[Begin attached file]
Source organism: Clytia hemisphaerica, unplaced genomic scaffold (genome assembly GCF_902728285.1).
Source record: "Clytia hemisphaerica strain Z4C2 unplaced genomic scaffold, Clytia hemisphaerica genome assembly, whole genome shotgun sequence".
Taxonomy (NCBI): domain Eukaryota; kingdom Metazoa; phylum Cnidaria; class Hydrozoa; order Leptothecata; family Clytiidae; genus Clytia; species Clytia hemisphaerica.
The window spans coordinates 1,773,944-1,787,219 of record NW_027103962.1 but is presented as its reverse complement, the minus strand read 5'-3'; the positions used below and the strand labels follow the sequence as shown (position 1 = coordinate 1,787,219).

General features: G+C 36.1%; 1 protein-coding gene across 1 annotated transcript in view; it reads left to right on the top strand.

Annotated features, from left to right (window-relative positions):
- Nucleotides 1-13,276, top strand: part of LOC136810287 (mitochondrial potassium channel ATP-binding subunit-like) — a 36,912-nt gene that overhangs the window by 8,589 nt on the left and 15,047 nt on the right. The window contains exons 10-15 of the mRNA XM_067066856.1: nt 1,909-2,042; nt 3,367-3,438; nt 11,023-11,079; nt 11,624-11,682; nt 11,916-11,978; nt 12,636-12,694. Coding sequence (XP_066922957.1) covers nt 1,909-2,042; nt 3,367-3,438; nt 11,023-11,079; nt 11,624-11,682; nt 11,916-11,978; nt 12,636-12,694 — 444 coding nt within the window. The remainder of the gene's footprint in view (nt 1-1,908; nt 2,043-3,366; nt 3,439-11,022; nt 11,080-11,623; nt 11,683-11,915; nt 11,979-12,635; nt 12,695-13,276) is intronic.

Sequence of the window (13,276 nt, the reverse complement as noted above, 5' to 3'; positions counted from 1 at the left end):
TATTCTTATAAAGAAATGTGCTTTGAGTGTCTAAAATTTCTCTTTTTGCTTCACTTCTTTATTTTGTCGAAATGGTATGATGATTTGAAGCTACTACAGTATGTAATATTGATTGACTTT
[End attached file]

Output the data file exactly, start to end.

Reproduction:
Source organism: Clytia hemisphaerica, unplaced genomic scaffold (genome assembly GCF_902728285.1).
Source record: "Clytia hemisphaerica strain Z4C2 unplaced genomic scaffold, Clytia hemisphaerica genome assembly, whole genome shotgun sequence".
Taxonomy (NCBI): domain Eukaryota; kingdom Metazoa; phylum Cnidaria; class Hydrozoa; order Leptothecata; family Clytiidae; genus Clytia; species Clytia hemisphaerica.
The window spans coordinates 1,773,944-1,787,219 of record NW_027103962.1 but is presented as its reverse complement, the minus strand read 5'-3'; the positions used below and the strand labels follow the sequence as shown (position 1 = coordinate 1,787,219).

General features: G+C 36.1%; 1 protein-coding gene across 1 annotated transcript in view; it reads left to right on the top strand.

Annotated features, from left to right (window-relative positions):
- Nucleotides 1-13,276, top strand: part of LOC136810287 (mitochondrial potassium channel ATP-binding subunit-like) — a 36,912-nt gene that overhangs the window by 8,589 nt on the left and 15,047 nt on the right. The window contains exons 10-15 of the mRNA XM_067066856.1: nt 1,909-2,042; nt 3,367-3,438; nt 11,023-11,079; nt 11,624-11,682; nt 11,916-11,978; nt 12,636-12,694. Coding sequence (XP_066922957.1) covers nt 1,909-2,042; nt 3,367-3,438; nt 11,023-11,079; nt 11,624-11,682; nt 11,916-11,978; nt 12,636-12,694 — 444 coding nt within the window. The remainder of the gene's footprint in view (nt 1-1,908; nt 2,043-3,366; nt 3,439-11,022; nt 11,080-11,623; nt 11,683-11,915; nt 11,979-12,635; nt 12,695-13,276) is intronic.

Sequence of the window (13,276 nt, the reverse complement as noted above, 5' to 3'; positions counted from 1 at the left end):
TATTCTTATAAAGAAATGTGCTTTGAGTGTCTAAAATTTCTCTTTTTGCTTCACTTCTTTATTTTGTCGAAATGGTATGATGATTTGAAGCTACTACAGTATGTAATATTGATTGACTTT